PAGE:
A few weeks back, Microsoft announced that it will no longer provide drivers for Windows 7 and Windows Server 2008 systems via Windows Update starting from June 17, 2021.
Microsoft announced this move after the SHA-1 Trusted Root Certificate Authority for Windows 7 and Windows Server 2008 got expired on May 9, 2021.
In spite of the discontinuation of SHA-1 certificates, partners that use Microsoft’s Trusted Root Program can still be able to publish incompatible SHA-2 drivers to the unpatched Windows 7 and Windows Server systems causing degraded functionality or restricting devices from booting up.
Systems encounter these issues due to the code integrity failures triggered by incompatible SHA-2 signed drivers.
The change was made to reduce the impact of these issues and the disruptions clients using these Windows versions are encountering.
Naim Mohammad, Technical Program Manager at Microsoft said that from June 17, 2021, Microsoft won’t offer drivers to Windows Update for Windows 7 SP1, Windows Server 2008, and Windows Server 2008 R2.
Signed Drivers Still Available for ESU Clients
Though, signed drivers will yet be offered for Volume Licensing clients in an Extended Security Update (ESU) program to guarantee ideal driver reliability.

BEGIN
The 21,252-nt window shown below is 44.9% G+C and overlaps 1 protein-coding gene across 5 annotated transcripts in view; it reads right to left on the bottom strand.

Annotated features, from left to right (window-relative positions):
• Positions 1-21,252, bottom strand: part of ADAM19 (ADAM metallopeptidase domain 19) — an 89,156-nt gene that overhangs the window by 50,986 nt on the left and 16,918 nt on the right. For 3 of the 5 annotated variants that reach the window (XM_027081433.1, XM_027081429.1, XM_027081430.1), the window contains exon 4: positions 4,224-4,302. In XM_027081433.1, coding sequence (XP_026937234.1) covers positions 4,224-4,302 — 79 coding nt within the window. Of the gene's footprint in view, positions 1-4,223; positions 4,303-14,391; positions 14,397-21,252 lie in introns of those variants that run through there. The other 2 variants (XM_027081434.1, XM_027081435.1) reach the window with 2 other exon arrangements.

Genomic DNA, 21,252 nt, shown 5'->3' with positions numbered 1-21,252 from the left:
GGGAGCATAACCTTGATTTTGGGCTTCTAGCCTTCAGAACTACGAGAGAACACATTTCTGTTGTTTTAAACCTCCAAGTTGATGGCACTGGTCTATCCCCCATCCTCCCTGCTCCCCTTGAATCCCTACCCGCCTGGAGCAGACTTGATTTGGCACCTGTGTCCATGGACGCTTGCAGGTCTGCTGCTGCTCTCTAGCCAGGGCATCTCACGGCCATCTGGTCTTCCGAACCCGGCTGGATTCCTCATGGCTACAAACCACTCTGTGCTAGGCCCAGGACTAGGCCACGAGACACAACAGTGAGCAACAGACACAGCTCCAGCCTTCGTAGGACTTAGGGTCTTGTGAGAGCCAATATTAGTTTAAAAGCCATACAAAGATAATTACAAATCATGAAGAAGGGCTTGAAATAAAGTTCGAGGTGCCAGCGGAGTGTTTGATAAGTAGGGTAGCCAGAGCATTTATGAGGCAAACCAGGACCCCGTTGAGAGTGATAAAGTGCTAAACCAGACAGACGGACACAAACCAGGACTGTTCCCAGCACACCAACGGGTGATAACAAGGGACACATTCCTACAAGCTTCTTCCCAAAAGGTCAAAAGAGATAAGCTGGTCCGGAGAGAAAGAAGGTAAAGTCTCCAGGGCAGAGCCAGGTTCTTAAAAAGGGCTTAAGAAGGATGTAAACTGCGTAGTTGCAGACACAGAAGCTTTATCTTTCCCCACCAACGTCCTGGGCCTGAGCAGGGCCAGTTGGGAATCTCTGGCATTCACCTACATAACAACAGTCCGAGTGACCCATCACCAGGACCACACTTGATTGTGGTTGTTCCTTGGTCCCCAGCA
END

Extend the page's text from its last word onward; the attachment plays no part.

Mohammad further stated that if your organization uses the Extended Security Updates program, you will continue to have the capability to deploy drivers to your managed devices utilizing the Windows Server Update Services (WSUS_and other supported methods).
Microsoft said, till January 2023, submissions for Windows 7 and Windows Server drivers for the Windows Hardware Compatibility Program (WHCP) will still be accessible.
Microsoft partners are requested to carefully read the below steps to sign drivers for Windows 7, Windows Server 2008, and Windows Server 2008 R2 by the Partner Center for Windows Hardware:
- Eliminate the present signatures from driver binaries
- Generate new catalog files utilizing INF2CAT
- Sign the security catalog files with the help of the IVH/OEM certificate registered with the Partner Center for Windows Hardware.
- Add the driver to your HCK file
- Sign the HCK file with the IVH/OEM certificate which is registered with the Partner Center for Windows Hardware
- Present the driver package to the Partner Center for Windows Hardware for signing
- From the Partner Center for Windows Hardware, download the signed driver bundle
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